When one artist gets the opportunity to play beside another they’ve looked to for inspiration and admired throughout their career, the team at PR knows it needs to be documented. 

This is Essential Cuts, a series where we ask our DJs to share some of their favorite tracks from the artists they’re sharing the booth with. 

Friday, 5.10, Boo Lean opens for dBridge, English drum and bass record producer whose career began during the genre’s conception in the early 1990s. Here’s what she has to say about her idol. 

Friday is a wish that’s been years in the making. Two years ago for my residency at PR, I hit up Sam from ICA to see how we could bring the Exit Records father to The Sound Room. That wish has come to fruition, and I can’t wait to share the decks with the one and only dBridge. 

My reverence for this man and his influence on my ears goes back before I even knew what Drum and Bass was. Back in college in Pittsburgh (which has a strong undercurrent of DnB heads) there was one record shop that carried it all. I remember putting down a needle and my head exploded. Slowing it down to half-speed I could hear space for melodies that I would hum to myself.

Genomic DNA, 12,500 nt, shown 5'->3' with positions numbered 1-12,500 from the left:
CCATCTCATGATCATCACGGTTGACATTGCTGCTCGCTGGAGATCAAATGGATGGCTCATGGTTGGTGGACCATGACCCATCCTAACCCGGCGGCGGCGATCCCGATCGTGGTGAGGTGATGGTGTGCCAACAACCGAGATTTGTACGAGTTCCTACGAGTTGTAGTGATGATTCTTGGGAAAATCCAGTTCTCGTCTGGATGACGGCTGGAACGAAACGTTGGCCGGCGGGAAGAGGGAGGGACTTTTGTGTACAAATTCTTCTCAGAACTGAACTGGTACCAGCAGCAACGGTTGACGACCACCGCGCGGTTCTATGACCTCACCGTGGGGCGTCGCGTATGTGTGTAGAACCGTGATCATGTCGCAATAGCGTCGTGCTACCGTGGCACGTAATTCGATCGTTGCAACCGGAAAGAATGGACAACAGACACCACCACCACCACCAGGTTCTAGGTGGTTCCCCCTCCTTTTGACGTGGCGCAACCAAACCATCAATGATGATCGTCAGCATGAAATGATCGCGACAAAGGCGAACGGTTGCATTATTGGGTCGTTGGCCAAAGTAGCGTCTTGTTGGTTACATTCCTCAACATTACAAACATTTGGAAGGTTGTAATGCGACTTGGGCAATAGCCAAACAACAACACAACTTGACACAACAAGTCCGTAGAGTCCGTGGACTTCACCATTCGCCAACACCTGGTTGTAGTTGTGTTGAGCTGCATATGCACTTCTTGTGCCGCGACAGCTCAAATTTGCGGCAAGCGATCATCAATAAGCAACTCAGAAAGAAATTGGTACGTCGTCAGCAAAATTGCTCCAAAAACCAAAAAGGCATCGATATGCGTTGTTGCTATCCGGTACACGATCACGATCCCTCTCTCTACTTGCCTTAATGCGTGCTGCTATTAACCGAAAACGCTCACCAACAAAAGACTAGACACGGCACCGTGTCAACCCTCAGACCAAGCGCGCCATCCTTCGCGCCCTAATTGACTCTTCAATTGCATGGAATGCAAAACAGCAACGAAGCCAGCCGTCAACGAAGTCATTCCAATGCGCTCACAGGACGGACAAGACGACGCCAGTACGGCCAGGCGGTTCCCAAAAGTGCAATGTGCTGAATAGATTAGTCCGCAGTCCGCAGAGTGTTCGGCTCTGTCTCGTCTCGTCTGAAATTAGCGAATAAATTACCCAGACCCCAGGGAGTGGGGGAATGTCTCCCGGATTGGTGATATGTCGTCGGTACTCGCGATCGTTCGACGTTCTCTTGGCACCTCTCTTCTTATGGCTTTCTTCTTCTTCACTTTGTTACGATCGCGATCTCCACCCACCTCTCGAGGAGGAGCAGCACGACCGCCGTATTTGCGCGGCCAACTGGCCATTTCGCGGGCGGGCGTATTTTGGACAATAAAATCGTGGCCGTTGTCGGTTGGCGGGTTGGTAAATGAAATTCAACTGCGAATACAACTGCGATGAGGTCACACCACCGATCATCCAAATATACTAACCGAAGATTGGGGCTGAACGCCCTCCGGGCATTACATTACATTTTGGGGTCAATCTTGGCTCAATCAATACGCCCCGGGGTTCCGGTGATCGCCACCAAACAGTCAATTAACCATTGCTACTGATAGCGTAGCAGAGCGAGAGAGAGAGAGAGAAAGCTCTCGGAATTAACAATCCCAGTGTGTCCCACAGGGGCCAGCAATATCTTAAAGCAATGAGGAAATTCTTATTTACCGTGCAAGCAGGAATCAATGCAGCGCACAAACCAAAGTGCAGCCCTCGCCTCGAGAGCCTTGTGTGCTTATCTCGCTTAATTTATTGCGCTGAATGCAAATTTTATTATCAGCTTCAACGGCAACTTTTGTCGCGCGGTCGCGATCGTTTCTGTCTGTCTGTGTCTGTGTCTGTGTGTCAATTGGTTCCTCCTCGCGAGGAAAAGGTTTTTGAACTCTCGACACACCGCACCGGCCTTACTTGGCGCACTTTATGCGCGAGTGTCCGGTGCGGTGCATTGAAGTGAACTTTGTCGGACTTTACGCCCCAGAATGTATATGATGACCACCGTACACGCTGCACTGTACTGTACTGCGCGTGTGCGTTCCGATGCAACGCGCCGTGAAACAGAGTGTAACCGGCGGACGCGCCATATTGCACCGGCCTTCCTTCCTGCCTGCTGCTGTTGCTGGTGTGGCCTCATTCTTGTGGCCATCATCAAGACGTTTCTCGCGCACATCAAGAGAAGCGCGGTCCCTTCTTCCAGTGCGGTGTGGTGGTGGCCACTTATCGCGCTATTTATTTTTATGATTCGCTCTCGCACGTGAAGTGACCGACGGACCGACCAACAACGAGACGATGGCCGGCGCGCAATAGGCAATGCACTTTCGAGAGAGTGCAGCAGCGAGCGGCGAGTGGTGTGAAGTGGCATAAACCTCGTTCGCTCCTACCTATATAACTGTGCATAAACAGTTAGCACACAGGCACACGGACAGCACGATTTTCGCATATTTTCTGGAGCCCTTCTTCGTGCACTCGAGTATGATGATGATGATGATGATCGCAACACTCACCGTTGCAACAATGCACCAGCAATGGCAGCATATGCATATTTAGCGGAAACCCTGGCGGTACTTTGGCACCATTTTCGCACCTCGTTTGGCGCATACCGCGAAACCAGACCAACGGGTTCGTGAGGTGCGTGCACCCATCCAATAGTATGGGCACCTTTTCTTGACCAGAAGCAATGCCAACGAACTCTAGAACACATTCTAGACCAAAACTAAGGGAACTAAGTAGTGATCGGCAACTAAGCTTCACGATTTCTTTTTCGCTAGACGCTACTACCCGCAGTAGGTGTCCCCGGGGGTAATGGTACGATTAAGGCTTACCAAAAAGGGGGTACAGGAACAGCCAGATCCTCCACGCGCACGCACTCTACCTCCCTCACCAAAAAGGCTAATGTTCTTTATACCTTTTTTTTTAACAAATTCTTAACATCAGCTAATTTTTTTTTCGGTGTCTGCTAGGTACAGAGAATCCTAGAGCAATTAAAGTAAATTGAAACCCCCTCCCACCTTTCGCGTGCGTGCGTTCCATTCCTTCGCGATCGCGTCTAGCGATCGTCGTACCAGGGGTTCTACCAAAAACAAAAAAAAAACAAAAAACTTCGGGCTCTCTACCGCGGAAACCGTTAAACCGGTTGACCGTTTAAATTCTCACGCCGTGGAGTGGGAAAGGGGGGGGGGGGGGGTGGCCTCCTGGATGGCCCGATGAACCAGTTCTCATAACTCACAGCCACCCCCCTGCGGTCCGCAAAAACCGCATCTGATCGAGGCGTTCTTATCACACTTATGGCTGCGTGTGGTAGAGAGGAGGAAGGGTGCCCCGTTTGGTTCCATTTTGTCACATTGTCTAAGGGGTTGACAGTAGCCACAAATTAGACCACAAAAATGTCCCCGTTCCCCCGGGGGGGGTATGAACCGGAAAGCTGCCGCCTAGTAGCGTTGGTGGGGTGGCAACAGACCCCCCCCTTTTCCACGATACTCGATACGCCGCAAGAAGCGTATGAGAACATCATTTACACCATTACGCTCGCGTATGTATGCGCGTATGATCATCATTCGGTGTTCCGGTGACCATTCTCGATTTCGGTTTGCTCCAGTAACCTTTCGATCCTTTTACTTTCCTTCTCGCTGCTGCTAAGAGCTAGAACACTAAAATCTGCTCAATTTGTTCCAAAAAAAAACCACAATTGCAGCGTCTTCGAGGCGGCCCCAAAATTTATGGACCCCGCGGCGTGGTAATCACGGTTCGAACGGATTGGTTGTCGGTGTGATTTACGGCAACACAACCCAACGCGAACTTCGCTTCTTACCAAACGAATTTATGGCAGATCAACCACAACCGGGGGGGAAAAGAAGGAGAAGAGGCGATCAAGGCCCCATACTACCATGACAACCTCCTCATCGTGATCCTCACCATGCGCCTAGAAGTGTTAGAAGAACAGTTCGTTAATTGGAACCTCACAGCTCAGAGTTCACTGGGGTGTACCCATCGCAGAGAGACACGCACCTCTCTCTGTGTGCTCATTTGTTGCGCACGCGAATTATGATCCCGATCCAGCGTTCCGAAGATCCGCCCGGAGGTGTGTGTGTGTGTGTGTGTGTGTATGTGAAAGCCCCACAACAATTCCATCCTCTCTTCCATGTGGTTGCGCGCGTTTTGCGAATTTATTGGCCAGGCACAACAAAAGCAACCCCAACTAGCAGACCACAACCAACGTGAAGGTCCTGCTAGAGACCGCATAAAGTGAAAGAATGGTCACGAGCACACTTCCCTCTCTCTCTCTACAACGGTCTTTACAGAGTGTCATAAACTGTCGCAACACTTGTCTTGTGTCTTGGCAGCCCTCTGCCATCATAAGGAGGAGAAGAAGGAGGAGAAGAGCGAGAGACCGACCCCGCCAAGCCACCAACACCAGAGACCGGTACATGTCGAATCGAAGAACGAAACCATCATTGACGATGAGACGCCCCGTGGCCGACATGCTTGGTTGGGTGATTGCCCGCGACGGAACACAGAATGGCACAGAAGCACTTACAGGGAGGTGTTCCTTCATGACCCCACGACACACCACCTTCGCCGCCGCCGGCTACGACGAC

I had no idea what to do with it though, and was too scared to even consider being the person behind the decks. And yet, as the journey goes, here we are! I’m excited to stretch my ears again and open the room in a way that hopefully does ya right.

– Boo Lean


Things Change


Broken, deep, and smooth at its finest. I am a sucker for vocals that tell you what you already need to know. A clear mantra. Life. Things Change.



Cat Power – Werewolf – Slick Tapes edit


Welp, if anything is going to trigger a portal for me, it’s an edit of Cat Power’s “Werewolf” (Slick Tapes). I think Chan and I share a born-day too, Jan 21, so I tip my hat to dBridge and her on this one. Slithery, hazy, introspective, and a little bit alien, these are some downtempo Aquarius vibes.

Bad Company


Classic weaponry always stays sharp. I share this one out of respect for all dBridge brought to Bad Company and original flamers like this. What I love about this track is the humor, or lack of ego, I get from it. It could be a video game soundtrack. The sinister side of Buck Bumble haha. The low end actually carries the speed for me, rolling over potholes and blasted terrain with no fucks given. It’s just fun.